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Volume 2014 (2014), Article ID 686902, 7 pages
Research Article

Histopathological Diagnostic Discrepancies in Soft Tissue Tumours Referred to a Specialist Centre: Reassessment in the Era of Ancillary Molecular Diagnosis

Sarcoma Unit, Department of Histopathology, The Royal Marsden NHS Foundation Trust, 203 Fulham Road, London SW3 6JJ, UK

Received 2 April 2014; Accepted 15 July 2014; Published 5 August 2014

Academic Editor: Chandrajit Premanand Raut

Copyright © 2014 Khin Thway et al. This is an open access article distributed under the Creative Commons Attribution License, which permits unrestricted use, distribution, and reproduction in any medium, provided the original work is properly cited.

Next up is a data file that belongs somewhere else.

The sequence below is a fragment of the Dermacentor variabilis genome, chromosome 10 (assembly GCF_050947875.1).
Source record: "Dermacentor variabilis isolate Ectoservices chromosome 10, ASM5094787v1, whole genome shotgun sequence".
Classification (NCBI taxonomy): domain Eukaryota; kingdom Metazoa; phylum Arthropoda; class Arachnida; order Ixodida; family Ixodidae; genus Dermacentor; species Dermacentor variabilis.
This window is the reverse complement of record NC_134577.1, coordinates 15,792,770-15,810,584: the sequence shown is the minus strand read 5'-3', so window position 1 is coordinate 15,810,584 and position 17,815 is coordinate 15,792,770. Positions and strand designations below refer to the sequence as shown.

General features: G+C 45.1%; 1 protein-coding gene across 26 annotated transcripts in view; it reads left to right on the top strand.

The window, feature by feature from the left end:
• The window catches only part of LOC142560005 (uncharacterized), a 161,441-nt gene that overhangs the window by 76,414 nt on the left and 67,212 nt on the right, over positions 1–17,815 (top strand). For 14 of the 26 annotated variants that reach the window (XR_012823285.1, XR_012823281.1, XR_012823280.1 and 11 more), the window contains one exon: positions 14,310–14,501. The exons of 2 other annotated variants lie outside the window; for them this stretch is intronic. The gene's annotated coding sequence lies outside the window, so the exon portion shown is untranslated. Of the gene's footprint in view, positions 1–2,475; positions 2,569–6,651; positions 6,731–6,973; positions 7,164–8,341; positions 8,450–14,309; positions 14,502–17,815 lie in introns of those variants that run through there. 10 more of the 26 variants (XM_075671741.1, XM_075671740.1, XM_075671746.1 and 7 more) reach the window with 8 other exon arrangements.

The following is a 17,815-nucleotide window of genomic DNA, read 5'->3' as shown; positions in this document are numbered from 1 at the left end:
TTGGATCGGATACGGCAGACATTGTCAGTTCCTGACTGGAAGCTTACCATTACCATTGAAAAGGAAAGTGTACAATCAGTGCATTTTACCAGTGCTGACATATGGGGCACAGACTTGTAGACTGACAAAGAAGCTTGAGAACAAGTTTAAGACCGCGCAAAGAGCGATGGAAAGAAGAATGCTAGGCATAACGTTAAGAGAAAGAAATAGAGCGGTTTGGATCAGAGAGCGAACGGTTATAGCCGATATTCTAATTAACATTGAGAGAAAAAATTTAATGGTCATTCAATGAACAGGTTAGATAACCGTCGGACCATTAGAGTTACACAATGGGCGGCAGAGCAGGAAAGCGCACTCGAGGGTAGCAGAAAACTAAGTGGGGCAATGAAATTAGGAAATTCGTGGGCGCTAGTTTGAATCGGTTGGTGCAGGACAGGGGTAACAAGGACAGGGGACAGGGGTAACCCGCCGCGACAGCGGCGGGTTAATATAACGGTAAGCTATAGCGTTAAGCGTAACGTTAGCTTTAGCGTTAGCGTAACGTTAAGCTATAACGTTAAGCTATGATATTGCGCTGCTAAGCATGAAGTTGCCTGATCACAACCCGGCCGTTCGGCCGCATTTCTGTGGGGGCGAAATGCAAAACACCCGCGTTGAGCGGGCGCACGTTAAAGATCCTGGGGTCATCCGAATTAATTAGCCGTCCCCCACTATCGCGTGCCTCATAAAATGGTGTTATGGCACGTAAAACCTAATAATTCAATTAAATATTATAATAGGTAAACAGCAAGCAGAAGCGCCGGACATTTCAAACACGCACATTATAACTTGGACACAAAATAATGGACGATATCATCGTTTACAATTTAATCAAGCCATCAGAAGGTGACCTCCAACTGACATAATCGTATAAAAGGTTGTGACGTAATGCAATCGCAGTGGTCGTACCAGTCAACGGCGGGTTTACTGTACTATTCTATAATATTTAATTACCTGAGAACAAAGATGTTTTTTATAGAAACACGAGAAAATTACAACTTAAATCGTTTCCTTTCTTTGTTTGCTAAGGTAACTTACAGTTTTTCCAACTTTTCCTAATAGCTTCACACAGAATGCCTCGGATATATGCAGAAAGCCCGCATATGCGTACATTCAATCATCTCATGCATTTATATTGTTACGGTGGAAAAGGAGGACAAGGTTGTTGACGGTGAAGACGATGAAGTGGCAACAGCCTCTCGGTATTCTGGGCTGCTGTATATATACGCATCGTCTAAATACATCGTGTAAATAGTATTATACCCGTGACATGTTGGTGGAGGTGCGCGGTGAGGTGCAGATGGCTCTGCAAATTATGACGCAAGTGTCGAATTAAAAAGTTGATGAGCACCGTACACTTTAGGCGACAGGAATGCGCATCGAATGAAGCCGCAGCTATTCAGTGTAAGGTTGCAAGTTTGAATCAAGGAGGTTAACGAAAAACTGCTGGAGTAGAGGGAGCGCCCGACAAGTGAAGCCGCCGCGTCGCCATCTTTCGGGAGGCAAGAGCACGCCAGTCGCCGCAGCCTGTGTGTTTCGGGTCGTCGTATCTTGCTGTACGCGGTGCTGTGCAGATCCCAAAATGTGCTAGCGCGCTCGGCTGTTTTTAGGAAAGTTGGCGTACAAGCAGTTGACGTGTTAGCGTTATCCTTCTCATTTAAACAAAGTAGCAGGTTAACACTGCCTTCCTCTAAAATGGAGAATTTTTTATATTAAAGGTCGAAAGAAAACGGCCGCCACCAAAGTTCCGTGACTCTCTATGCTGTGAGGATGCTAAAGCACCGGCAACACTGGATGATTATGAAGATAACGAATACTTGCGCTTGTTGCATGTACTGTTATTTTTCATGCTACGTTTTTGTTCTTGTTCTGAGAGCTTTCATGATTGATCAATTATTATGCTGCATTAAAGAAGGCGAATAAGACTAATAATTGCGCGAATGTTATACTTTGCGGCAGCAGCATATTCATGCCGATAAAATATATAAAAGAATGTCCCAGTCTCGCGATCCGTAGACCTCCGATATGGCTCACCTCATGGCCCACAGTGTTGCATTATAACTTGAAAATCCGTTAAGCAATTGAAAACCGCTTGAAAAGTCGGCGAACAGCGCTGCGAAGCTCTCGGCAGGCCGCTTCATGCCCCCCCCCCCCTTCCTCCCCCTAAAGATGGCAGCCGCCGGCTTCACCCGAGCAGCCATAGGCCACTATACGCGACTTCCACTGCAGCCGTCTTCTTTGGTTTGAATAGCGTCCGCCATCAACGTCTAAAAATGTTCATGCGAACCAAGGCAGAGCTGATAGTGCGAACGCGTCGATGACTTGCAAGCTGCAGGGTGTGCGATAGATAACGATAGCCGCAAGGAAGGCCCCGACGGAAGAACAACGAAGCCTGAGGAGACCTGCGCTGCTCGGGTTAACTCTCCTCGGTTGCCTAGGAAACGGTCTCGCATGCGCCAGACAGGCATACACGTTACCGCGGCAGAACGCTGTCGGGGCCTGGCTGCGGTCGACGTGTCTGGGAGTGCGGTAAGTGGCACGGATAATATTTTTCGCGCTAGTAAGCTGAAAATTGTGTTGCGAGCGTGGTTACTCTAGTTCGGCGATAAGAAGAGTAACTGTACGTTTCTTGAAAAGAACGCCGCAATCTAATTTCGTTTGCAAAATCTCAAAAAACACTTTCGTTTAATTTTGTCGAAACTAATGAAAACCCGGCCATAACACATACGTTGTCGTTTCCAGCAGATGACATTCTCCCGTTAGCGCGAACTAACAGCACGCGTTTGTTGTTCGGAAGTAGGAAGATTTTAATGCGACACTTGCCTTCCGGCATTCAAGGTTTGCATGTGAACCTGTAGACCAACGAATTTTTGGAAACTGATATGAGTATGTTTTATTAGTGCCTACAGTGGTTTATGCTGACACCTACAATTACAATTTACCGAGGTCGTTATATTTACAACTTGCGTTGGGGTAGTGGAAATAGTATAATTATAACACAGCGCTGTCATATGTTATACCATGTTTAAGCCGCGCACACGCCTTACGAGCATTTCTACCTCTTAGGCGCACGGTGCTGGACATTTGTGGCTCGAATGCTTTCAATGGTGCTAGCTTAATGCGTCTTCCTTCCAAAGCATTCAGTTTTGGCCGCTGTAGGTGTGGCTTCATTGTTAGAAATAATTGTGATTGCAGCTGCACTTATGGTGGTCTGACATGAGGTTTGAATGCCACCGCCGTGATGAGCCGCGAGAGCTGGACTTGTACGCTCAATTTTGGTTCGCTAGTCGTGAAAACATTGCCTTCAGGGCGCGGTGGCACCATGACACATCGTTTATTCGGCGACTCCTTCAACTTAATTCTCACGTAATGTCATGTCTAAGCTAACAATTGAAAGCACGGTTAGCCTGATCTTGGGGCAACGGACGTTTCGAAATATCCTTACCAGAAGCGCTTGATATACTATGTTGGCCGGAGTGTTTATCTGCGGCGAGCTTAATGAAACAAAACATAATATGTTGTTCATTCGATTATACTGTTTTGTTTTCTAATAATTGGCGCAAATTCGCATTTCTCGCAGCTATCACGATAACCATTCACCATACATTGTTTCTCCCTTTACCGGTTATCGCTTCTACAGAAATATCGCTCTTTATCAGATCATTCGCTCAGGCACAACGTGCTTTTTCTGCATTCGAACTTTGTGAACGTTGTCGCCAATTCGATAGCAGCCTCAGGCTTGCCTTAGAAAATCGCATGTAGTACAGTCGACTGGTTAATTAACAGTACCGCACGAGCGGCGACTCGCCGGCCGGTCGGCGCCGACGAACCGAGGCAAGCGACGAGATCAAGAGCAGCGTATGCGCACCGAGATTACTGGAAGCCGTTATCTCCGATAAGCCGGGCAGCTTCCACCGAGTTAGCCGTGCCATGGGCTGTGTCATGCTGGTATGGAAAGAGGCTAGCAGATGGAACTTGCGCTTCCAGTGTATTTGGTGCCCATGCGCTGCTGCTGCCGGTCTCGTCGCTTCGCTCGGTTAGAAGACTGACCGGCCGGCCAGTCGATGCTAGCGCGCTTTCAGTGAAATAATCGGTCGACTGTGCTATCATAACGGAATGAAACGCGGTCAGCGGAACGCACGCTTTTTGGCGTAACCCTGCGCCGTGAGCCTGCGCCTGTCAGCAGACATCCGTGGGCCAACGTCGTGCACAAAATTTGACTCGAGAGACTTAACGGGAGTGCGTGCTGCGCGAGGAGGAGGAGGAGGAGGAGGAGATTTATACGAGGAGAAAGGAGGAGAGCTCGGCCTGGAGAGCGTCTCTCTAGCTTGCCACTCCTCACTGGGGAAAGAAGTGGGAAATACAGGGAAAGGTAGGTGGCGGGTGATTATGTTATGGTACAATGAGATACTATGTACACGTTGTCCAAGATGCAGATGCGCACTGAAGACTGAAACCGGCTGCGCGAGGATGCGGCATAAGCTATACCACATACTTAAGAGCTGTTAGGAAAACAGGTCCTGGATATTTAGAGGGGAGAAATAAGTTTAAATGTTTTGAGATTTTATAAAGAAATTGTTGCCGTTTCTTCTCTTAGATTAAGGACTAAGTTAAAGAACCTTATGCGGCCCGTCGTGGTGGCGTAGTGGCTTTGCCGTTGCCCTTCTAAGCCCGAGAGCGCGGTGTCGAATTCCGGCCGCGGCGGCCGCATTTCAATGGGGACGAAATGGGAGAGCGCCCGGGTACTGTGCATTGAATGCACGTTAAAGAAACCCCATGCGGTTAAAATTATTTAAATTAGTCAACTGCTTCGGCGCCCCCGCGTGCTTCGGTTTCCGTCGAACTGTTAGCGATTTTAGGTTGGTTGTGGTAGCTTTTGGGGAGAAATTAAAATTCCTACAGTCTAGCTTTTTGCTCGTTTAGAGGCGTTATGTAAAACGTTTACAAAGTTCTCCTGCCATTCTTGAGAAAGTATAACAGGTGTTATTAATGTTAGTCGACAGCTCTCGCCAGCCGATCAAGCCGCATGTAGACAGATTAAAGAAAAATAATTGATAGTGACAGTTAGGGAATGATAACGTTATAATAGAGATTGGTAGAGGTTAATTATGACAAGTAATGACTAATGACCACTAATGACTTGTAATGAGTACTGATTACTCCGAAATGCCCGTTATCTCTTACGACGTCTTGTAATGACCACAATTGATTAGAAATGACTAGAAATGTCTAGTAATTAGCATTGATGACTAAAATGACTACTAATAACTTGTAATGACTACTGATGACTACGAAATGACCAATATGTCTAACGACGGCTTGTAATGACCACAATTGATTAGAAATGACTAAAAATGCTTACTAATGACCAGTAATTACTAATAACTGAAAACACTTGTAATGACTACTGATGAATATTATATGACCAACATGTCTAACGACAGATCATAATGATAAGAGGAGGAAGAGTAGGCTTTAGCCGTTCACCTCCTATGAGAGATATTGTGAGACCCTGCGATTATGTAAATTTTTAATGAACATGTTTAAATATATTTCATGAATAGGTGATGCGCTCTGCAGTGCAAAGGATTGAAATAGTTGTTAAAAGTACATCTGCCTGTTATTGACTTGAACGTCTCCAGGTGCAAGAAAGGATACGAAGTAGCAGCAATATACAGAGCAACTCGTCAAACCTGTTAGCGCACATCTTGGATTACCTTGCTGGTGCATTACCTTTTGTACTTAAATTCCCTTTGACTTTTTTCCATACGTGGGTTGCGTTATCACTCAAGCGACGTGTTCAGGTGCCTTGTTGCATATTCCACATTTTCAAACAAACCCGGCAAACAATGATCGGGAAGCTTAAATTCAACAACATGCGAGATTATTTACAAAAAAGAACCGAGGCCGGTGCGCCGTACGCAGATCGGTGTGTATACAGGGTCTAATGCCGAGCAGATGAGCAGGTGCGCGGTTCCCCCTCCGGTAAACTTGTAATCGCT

Introduction. Soft tissue tumour pathology is a highly specialised area of surgical pathology, but soft tissue neoplasms can occur at virtually all sites and are therefore encountered by a wide population of surgical pathologists. Potential sarcomas require referral to specialist centres for review by pathologists who see a large number of soft tissue lesions and where appropriate ancillary investigations can be performed. We have previously assessed the types of diagnostic discrepancies between referring and final diagnosis for soft tissue lesions referred to our tertiary centre. We now reaudit this 6 years later, assessing changes in discrepancy patterns, particularly in relation to the now widespread use of ancillary molecular diagnostic techniques which were not prevalent in our original study. Materials and Methods. We compared the sarcoma unit's histopathology reports with referring reports on 348 specimens from 286 patients with suspected or proven soft tissue tumours in a one-year period. Results. Diagnostic agreement was seen in 250 cases (71.8%), with 57 (16.4%) major and 41 (11.8%) minor discrepancies. There were 23 cases of benign/malignant discrepancies (23.5% of all discrepancies). 50 ancillary molecular tests were performed, 33 for aiding diagnosis and 17 mutational analyses for gastrointestinal stromal tumour to guide therapy. Findings from ancillary techniques contributed to 3 major and 4 minor discrepancies. While the results were broadly similar to those of the previous study, there was an increase in frequency of major discrepancies. Conclusion. Six years following our previous study and notably now in an era of widespread ancillary molecular diagnosis, the overall discrepancy rate between referral and tertiary centre diagnosis remains similar, but there is an increase in frequency of major discrepancies likely to alter patient management. A possible reason for the increase in major discrepancies is the increasing lack of exposure to soft tissue cases in nonspecialist centres in a time of subspecialisation. The findings support the national guidelines in which all suspected soft tissue tumour pathology specimens should be referred to a specialist sarcoma unit.